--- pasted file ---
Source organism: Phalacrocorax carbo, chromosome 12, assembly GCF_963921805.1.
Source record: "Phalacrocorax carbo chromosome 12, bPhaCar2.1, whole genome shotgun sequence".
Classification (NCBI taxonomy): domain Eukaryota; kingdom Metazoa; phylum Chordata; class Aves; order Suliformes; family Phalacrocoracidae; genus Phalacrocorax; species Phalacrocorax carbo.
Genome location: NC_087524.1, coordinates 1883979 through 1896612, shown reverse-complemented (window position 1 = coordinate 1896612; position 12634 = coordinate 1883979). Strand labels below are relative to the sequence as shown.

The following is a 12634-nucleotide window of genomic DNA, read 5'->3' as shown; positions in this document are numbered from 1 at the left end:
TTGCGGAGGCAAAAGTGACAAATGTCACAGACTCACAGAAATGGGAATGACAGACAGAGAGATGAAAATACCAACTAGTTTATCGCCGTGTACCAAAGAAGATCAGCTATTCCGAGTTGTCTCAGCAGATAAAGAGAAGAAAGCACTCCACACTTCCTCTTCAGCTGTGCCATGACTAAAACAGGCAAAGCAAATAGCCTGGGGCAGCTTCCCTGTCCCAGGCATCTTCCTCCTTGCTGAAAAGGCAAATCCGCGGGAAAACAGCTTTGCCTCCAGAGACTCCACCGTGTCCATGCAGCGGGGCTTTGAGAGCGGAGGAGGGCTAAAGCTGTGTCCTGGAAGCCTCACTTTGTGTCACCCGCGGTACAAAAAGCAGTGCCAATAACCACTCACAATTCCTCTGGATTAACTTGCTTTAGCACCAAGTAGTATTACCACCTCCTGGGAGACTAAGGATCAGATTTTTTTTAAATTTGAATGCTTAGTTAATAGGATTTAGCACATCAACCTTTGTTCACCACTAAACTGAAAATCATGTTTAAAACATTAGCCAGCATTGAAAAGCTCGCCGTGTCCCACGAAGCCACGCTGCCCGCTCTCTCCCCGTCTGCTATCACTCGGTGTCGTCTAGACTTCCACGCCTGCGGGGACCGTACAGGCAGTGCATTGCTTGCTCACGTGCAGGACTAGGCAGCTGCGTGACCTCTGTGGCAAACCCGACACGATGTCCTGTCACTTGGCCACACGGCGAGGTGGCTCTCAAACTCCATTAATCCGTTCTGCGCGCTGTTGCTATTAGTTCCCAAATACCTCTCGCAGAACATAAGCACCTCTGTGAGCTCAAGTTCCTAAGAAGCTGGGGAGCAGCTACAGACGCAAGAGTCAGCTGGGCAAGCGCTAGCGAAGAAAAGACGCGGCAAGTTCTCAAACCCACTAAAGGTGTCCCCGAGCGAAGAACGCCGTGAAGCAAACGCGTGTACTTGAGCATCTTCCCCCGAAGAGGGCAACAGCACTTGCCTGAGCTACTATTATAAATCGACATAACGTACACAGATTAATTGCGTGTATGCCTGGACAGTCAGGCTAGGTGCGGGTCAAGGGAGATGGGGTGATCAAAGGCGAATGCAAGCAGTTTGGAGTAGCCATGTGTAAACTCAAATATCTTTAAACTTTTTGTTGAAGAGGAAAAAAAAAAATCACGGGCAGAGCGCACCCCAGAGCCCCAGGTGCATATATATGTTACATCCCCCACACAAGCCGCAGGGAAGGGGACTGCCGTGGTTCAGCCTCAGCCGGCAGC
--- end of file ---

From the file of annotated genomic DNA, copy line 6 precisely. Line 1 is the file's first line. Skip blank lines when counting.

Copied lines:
TTGCGGAGGCAAAAGTGACAAATGTCACAGACTCACAGAAATGGGAATGACAGACAGAGAGATGAAAATACCAACTAGTTTATCGCCGTGTACCAAAGAAGATCAGCTATTCCGAGTTGTCTCAGCAGATAAAGAGAAGAAAGCACTCCACACTTCCTCTTCAGCTGTGCCATGACTAAAACAGGCAAAGCAAATAGCCTGGGGCAGCTTCCCTGTCCCAGGCATCTTCCTCCTTGCTGAAAAGGCAAATCCGCGGGAAAACAGCTTTGCCTCCAGAGACTCCACCGTGTCCATGCAGCGGGGCTTTGAGAGCGGAGGAGGGCTAAAGCTGTGTCCTGGAAGCCTCACTTTGTGTCACCCGCGGTACAAAAAGCAGTGCCAATAACCACTCACAATTCCTCTGGATTAACTTGCTTTAGCACCAAGTAGTATTACCACCTCCTGGGAGACTAAGGATCAGATTTTTTTTAAATTTGAATGCTTAGTTAATAGGATTTAGCACATCAACCTTTGTTCACCACTAAACTGAAAATCATGTTTAAAACATTAGCCAGCATTGAAAAGCTCGCCGTGTCCCACGAAGCCACGCTGCCCGCTCTCTCCCCGTCTGCTATCACTCGGTGTCGTCTAGACTTCCACGCCTGCGGGGACCGTACAGGCAGTGCATTGCTTGCTCACGTGCAGGACTAGGCAGCTGCGTGACCTCTGTGGCAAACCCGACACGATGTCCTGTCACTTGGCCACACGGCGAGGTGGCTCTCAAACTCCATTAATCCGTTCTGCGCGCTGTTGCTATTAGTTCCCAAATACCTCTCGCAGAACATAAGCACCTCTGTGAGCTCAAGTTCCTAAGAAGCTGGGGAGCAGCTACAGACGCAAGAGTCAGCTGGGCAAGCGCTAGCGAAGAAAAGACGCGGCAAGTTCTCAAACCCACTAAAGGTGTCCCCGAGCGAAGAACGCCGTGAAGCAAACGCGTGTACTTGAGCATCTTCCCCCGAAGAGGGCAACAGCACTTGCCTGAGCTACTATTATAAATCGACATAACGTACACAGATTAATTGCGTGTATGCCTGGACAGTCAGGCTAGGTGCGGGTCAAGGGAGATGGGGTGATCAAAGGCGAATGCAAGCAGTTTGGAGTAGCCATGTGTAAACTCAAATATCTTTAAACTTTTTGTTGAAGAGGAAAAAAAAAAATCACGGGCAGAGCGCACCCCAGAGCCCCAGGTGCATATATATGTTACATCCCCCACACAAGCCGCAGGGAAGGGGACTGCCGTGGTTCAGCCTCAGCCGGCAGC